Dreamtime | Denise Schiavone

Outside Amoonguna, my guide pointed to the dogs loose—running, barking among pantless, dusty children who wove between mattresses lain in yards and pots hung over campfire pits. Inside the gates, little ones ran to tug on our trouser legs. At my hip, a small ebony face crusted with dried snot, teeth glinting in the midday sun as I pressed two pieces of butterscotch into his palm.

We strolled past trash piles and over blankets rumpled in the dirt. My camera captured two toddlers; cheeks stretched wide by a pair of grins, bobbing in an inner tube—their pool, a rusty bathtub sunk into the scorched earth. A moon-faced woman squatted over a low smoky fire. Needle in hand, she burned holes through gum nuts, seared designs into red beans, and threaded beads onto string. All for a fraction of the profit from the jewelry sale in town.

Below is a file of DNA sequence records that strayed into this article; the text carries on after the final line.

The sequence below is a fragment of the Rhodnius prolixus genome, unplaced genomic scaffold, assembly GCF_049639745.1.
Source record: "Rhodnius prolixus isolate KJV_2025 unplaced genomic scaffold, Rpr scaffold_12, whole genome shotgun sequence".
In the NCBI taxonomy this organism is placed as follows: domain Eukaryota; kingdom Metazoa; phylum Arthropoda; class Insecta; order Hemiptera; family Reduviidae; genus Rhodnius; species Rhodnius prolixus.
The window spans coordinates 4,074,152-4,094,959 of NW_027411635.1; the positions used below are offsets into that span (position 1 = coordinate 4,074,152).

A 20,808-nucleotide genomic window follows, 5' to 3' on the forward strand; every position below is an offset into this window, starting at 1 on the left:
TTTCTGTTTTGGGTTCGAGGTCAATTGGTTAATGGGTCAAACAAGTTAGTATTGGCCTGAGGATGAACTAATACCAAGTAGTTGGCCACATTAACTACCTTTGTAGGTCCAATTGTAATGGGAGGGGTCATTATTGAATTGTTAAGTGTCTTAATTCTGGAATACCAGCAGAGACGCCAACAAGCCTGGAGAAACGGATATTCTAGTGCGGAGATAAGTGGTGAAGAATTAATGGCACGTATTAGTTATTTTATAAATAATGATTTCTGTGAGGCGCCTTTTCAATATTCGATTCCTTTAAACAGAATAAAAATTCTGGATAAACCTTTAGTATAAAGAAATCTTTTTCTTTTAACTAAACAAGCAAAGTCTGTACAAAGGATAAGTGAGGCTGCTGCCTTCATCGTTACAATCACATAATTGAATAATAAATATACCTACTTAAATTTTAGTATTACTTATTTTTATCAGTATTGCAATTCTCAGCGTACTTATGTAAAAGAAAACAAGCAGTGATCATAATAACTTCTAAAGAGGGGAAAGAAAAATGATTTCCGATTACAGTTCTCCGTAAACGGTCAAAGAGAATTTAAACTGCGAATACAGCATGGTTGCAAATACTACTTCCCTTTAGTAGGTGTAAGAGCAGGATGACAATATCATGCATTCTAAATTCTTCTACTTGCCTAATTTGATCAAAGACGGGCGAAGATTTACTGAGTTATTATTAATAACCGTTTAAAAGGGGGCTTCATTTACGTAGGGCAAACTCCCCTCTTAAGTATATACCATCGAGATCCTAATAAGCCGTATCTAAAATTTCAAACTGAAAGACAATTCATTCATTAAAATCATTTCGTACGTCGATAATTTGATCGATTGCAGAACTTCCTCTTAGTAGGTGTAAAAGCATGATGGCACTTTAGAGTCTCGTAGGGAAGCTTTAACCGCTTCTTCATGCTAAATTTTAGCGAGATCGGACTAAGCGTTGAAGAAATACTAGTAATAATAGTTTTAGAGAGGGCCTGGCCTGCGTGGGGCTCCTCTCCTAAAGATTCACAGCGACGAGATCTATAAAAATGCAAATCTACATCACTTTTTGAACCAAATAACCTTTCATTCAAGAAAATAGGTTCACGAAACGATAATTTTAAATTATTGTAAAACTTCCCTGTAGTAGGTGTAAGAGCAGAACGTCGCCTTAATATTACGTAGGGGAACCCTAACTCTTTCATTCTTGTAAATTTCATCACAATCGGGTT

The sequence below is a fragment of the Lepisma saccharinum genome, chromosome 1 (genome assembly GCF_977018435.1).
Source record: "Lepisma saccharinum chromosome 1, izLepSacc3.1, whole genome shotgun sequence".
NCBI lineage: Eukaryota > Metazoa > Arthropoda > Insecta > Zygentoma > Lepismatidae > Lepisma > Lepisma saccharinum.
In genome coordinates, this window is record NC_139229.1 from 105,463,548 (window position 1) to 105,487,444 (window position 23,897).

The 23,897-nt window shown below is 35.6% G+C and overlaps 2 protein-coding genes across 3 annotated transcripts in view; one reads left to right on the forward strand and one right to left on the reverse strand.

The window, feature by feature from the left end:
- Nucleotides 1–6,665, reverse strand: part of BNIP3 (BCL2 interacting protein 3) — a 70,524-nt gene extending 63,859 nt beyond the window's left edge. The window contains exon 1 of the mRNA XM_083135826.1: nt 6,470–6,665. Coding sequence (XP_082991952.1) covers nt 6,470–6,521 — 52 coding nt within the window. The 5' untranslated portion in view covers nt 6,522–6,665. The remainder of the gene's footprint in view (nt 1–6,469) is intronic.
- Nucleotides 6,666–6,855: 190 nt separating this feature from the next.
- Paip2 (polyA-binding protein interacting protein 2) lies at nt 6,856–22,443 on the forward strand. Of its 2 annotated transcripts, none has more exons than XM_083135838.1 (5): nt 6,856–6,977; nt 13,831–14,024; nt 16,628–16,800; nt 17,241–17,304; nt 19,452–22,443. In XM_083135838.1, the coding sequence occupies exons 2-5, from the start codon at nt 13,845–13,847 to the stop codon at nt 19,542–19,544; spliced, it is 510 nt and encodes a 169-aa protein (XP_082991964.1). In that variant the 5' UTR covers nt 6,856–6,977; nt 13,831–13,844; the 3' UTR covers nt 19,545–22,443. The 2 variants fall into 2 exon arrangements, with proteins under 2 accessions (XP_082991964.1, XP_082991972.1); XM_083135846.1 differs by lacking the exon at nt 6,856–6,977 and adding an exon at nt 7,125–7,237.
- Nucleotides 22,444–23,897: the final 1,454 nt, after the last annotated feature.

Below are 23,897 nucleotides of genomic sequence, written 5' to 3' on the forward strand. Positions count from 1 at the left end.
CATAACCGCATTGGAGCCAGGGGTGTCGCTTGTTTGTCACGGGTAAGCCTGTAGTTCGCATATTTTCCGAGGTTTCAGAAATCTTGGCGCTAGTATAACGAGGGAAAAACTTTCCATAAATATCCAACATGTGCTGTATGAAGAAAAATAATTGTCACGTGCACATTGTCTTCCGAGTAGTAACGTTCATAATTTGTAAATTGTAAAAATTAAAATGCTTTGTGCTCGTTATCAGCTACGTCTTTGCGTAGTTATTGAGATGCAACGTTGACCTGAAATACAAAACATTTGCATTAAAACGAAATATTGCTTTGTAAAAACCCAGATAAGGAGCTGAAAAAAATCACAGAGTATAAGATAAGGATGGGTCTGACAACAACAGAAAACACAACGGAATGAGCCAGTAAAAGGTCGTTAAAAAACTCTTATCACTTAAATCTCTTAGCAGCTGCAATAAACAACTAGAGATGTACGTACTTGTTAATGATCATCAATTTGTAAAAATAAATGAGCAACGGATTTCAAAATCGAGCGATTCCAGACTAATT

Nearby I came upon my artist, a weary woman on a cement porch, wailing baby in her lap. She signed her Dreamtime depiction. My cost: a third of the gallery price. I peeled the bills from my satchel without the haggling my guide advised. Painting in hand, I peered through the wire fence to the desert beyond: slashes of red sierra, sparse clumps of green brush, parched brown horizon, stretching for miles.



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